Regardless of which class players pick, they’ll be confronted with several campaign missions chock full of enemies to overcome. Developer Archiact honed in on VR’s ability to provide player movement agency as a focal point for gameplay and challenge. “The way to succeed is to fight really hard like you would in a game of paintball. Once you get used to moving and dodging and being mindful of every projectile flying your way, it will click,” Rooke stated, adding “We made mission one exciting, but not overly challenging. Players can take their time to get used to their weapons and become accustomed to taking advantage of their charge shots and tether-lash mechanics to finish enemies off. Mastering the loop of destroying enemies and pulling in power cores to level up your weapon is key. By mission two, the action starts to get more intense. This mission is like graduation from training. If you can survive this mission, you should be ready for the rest of the campaign.” Rooke adds, “The enemies get progressively harder as the ‘elites’ are introduced in the later missions, and some boss battles add some tough spikes. With only one difficulty mode (at launch) the key is to get good at the game in the first couple of missions. Retrying them a few times is acceptable and expected until you get the hang of it.”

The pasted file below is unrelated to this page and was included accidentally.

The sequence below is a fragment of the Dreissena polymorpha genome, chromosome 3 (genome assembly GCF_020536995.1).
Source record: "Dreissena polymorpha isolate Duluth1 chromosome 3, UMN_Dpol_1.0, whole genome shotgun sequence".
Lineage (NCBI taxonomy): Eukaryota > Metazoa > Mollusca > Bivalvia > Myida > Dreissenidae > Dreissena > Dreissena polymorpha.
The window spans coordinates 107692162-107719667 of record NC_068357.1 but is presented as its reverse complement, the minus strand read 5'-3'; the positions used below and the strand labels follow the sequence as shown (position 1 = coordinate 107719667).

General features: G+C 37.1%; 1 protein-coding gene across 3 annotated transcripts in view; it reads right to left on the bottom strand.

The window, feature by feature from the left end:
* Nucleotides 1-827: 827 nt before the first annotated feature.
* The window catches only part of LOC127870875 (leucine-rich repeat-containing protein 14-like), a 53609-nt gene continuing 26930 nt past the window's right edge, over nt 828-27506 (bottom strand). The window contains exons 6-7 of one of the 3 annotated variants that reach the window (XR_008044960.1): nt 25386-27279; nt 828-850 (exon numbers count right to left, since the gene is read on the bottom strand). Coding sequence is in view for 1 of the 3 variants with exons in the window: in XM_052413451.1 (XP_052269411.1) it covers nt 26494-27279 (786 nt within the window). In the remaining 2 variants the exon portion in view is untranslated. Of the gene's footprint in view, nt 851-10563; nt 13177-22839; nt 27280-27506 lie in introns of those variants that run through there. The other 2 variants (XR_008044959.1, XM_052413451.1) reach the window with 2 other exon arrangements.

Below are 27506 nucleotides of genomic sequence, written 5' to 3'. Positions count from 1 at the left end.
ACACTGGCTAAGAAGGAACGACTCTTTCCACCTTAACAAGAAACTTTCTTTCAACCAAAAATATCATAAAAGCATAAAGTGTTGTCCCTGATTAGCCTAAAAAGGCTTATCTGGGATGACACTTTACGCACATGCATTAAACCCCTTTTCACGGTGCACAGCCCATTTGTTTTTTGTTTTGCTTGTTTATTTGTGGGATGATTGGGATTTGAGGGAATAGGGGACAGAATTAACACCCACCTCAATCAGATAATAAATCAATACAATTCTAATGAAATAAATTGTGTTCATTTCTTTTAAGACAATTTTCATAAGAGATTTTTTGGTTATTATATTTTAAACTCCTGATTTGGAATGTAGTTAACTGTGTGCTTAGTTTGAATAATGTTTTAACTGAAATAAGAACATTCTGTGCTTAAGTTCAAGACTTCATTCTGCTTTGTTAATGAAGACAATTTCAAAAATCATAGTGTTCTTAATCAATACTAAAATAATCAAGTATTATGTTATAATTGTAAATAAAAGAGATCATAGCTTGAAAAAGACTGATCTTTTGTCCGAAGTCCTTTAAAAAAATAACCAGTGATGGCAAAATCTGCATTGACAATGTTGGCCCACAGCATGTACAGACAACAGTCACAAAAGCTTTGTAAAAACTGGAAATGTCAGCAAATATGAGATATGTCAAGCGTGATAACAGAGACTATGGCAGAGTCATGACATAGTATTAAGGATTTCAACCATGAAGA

Adding to the immersion of the missions are the game’s destructible environments. Archiact used UE4’s integration of the Apex destruction system to incorporate this. Archiact Software Engineer Thomas Edmunds noted the benefits of this approach, “[It] not only allowed us to heavily customize how destructibles look, but also to optimize them for different platforms and LODs (levels of detail).” Edmunds added, “This was important because destructibles can be very expensive and we did not want to sacrifice the ‘cool factor’ for performance.”

Prime Performance

While Evasion features high-production values with great animations and detailed backgrounds, the road getting there wasn’t easy considering the indie developer only had five artists. This issue is compounded by the fact that the studio needed to optimize the game to meet VR’s steep performance requirements. Not only do VR games need to be rendered at a high resolution, but they need to run silky smooth, or judder can occur. This can cause motion sickness for certain players. Archiact Senior Modeler Austin Huntley elaborates, “We had to be very diligent about staying on [performance] budget. Running on the PS4 in VR at 60 FPS constant requires you to look closely at every aspect of your game in detail to cut down and minimize performance costs. You have to make trade-offs and find a lot of creative solutions to problems. Transparency is a good example. We created shields with thin faded grids to give the illusion of a transparent energy shield instead of a large plane.”